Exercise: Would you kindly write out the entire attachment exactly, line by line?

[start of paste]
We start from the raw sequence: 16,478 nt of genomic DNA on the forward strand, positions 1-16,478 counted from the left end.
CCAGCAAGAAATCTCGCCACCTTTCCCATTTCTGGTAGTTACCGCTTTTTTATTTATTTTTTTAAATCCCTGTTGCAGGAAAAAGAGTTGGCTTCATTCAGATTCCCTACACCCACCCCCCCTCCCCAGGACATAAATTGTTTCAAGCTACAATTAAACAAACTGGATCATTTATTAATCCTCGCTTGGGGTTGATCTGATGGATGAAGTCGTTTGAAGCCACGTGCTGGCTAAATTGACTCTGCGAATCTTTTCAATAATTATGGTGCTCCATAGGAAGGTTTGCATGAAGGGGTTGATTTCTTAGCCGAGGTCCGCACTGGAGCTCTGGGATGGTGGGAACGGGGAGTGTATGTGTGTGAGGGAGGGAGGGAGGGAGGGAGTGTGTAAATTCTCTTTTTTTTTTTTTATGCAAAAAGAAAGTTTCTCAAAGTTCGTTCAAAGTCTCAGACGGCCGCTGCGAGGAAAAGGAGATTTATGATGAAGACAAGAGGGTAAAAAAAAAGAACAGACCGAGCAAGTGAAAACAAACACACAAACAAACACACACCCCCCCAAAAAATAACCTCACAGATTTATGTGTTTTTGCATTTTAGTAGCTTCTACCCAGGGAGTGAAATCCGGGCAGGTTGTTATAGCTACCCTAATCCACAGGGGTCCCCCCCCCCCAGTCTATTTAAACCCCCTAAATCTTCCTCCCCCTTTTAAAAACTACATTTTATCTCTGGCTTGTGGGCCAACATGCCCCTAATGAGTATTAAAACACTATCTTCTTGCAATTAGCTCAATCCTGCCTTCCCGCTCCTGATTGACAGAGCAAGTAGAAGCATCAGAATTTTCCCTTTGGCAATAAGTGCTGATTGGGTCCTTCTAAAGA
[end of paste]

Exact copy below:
We start from the raw sequence: 16,478 nt of genomic DNA on the forward strand, positions 1-16,478 counted from the left end.
CCAGCAAGAAATCTCGCCACCTTTCCCATTTCTGGTAGTTACCGCTTTTTTATTTATTTTTTTAAATCCCTGTTGCAGGAAAAAGAGTTGGCTTCATTCAGATTCCCTACACCCACCCCCCCTCCCCAGGACATAAATTGTTTCAAGCTACAATTAAACAAACTGGATCATTTATTAATCCTCGCTTGGGGTTGATCTGATGGATGAAGTCGTTTGAAGCCACGTGCTGGCTAAATTGACTCTGCGAATCTTTTCAATAATTATGGTGCTCCATAGGAAGGTTTGCATGAAGGGGTTGATTTCTTAGCCGAGGTCCGCACTGGAGCTCTGGGATGGTGGGAACGGGGAGTGTATGTGTGTGAGGGAGGGAGGGAGGGAGGGAGTGTGTAAATTCTCTTTTTTTTTTTTTATGCAAAAAGAAAGTTTCTCAAAGTTCGTTCAAAGTCTCAGACGGCCGCTGCGAGGAAAAGGAGATTTATGATGAAGACAAGAGGGTAAAAAAAAAGAACAGACCGAGCAAGTGAAAACAAACACACAAACAAACACACACCCCCCCAAAAAATAACCTCACAGATTTATGTGTTTTTGCATTTTAGTAGCTTCTACCCAGGGAGTGAAATCCGGGCAGGTTGTTATAGCTACCCTAATCCACAGGGGTCCCCCCCCCCCAGTCTATTTAAACCCCCTAAATCTTCCTCCCCCTTTTAAAAACTACATTTTATCTCTGGCTTGTGGGCCAACATGCCCCTAATGAGTATTAAAACACTATCTTCTTGCAATTAGCTCAATCCTGCCTTCCCGCTCCTGATTGACAGAGCAAGTAGAAGCATCAGAATTTTCCCTTTGGCAATAAGTGCTGATTGGGTCCTTCTAAAGA